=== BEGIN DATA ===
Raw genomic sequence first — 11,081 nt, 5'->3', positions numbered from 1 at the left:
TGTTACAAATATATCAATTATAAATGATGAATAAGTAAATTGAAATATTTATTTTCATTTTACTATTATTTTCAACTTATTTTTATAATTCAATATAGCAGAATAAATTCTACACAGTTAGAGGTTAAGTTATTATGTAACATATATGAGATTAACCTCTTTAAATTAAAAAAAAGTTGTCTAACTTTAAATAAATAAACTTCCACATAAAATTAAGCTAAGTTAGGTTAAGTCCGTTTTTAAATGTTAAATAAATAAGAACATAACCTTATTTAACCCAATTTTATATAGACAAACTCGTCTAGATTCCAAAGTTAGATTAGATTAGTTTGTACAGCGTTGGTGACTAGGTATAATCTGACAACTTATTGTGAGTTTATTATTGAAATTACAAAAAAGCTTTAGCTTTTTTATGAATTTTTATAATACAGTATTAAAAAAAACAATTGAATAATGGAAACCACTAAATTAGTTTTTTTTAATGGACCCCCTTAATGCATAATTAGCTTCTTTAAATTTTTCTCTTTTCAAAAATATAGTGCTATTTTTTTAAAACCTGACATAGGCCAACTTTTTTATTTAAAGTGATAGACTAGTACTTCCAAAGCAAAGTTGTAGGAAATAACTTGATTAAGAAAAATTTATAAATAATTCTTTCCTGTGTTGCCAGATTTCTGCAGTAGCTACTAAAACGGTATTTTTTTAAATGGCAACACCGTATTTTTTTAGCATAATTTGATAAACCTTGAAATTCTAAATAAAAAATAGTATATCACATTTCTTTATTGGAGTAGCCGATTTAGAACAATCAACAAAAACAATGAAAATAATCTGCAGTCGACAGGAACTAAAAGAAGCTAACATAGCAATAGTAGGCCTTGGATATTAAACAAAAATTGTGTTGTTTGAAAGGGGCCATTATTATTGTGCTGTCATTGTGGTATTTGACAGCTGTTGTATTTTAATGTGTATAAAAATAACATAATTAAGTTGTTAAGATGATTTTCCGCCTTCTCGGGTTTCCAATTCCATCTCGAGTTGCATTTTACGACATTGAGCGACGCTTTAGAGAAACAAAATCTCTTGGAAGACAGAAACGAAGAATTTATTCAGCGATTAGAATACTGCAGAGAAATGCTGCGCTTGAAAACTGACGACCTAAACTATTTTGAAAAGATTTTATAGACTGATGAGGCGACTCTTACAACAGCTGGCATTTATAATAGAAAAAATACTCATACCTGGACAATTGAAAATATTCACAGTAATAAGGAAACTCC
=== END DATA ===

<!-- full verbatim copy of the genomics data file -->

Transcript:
Raw genomic sequence first — 11,081 nt, 5'->3', positions numbered from 1 at the left:
TGTTACAAATATATCAATTATAAATGATGAATAAGTAAATTGAAATATTTATTTTCATTTTACTATTATTTTCAACTTATTTTTATAATTCAATATAGCAGAATAAATTCTACACAGTTAGAGGTTAAGTTATTATGTAACATATATGAGATTAACCTCTTTAAATTAAAAAAAAGTTGTCTAACTTTAAATAAATAAACTTCCACATAAAATTAAGCTAAGTTAGGTTAAGTCCGTTTTTAAATGTTAAATAAATAAGAACATAACCTTATTTAACCCAATTTTATATAGACAAACTCGTCTAGATTCCAAAGTTAGATTAGATTAGTTTGTACAGCGTTGGTGACTAGGTATAATCTGACAACTTATTGTGAGTTTATTATTGAAATTACAAAAAAGCTTTAGCTTTTTTATGAATTTTTATAATACAGTATTAAAAAAAACAATTGAATAATGGAAACCACTAAATTAGTTTTTTTTAATGGACCCCCTTAATGCATAATTAGCTTCTTTAAATTTTTCTCTTTTCAAAAATATAGTGCTATTTTTTTAAAACCTGACATAGGCCAACTTTTTTATTTAAAGTGATAGACTAGTACTTCCAAAGCAAAGTTGTAGGAAATAACTTGATTAAGAAAAATTTATAAATAATTCTTTCCTGTGTTGCCAGATTTCTGCAGTAGCTACTAAAACGGTATTTTTTTAAATGGCAACACCGTATTTTTTTAGCATAATTTGATAAACCTTGAAATTCTAAATAAAAAATAGTATATCACATTTCTTTATTGGAGTAGCCGATTTAGAACAATCAACAAAAACAATGAAAATAATCTGCAGTCGACAGGAACTAAAAGAAGCTAACATAGCAATAGTAGGCCTTGGATATTAAACAAAAATTGTGTTGTTTGAAAGGGGCCATTATTATTGTGCTGTCATTGTGGTATTTGACAGCTGTTGTATTTTAATGTGTATAAAAATAACATAATTAAGTTGTTAAGATGATTTTCCGCCTTCTCGGGTTTCCAATTCCATCTCGAGTTGCATTTTACGACATTGAGCGACGCTTTAGAGAAACAAAATCTCTTGGAAGACAGAAACGAAGAATTTATTCAGCGATTAGAATACTGCAGAGAAATGCTGCGCTTGAAAACTGACGACCTAAACTATTTTGAAAAGATTTTATAGACTGATGAGGCGACTCTTACAACAGCTGGCATTTATAATAGAAAAAATACTCATACCTGGACAATTGAAAATATTCACAGTAATAAGGAAACTCC